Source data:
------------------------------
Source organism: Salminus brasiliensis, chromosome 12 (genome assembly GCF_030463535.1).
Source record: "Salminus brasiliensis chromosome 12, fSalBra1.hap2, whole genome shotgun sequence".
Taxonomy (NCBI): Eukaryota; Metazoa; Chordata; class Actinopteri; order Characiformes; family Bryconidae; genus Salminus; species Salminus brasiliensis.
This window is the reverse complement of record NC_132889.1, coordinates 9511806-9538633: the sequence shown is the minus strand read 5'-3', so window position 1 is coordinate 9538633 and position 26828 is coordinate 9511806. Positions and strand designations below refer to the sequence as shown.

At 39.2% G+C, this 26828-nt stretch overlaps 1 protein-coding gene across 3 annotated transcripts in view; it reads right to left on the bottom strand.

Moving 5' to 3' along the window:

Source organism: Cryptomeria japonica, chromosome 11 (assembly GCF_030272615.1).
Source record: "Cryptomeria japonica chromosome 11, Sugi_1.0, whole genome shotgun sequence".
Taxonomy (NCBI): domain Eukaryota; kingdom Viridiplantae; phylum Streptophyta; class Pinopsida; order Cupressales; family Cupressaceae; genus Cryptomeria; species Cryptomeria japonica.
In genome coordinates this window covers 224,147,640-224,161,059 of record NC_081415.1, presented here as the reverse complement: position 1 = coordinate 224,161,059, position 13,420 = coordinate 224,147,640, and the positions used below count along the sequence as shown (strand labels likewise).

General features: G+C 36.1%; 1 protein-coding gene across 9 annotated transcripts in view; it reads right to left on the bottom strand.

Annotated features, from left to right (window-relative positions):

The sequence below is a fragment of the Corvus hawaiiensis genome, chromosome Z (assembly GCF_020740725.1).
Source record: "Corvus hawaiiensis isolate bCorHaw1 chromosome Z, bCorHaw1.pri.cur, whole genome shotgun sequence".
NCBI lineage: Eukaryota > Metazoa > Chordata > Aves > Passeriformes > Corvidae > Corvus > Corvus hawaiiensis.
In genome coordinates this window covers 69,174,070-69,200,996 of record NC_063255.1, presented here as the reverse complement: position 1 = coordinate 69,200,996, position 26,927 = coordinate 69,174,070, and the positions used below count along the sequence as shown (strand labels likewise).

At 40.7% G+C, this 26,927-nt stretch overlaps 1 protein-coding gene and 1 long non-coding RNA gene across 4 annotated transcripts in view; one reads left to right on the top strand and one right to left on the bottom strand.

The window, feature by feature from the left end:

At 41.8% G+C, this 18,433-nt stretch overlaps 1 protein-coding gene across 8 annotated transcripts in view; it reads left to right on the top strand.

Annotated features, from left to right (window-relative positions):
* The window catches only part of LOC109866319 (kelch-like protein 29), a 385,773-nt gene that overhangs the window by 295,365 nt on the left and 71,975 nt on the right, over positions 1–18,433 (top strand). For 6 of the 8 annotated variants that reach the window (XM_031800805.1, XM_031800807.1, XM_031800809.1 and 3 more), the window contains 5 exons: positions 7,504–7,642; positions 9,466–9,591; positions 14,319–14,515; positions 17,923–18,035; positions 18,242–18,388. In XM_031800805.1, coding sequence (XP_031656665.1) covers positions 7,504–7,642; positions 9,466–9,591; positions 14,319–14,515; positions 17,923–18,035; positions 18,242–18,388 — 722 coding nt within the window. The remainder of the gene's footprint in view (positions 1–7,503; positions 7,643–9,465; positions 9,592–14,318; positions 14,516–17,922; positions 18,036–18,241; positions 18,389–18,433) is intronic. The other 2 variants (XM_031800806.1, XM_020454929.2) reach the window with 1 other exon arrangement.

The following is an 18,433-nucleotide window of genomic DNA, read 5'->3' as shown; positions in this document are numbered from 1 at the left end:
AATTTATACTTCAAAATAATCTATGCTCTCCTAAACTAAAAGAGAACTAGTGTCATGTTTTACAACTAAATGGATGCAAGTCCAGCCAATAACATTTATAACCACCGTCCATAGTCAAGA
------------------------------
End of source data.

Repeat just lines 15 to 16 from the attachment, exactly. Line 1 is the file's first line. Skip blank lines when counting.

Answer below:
NCBI lineage: Eukaryota > Metazoa > Chordata > Aves > Passeriformes > Corvidae > Corvus > Corvus hawaiiensis.
In genome coordinates this window covers 69,174,070-69,200,996 of record NC_063255.1, presented here as the reverse complement: position 1 = coordinate 69,200,996, position 26,927 = coordinate 69,174,070, and the positions used below count along the sequence as shown (strand labels likewise).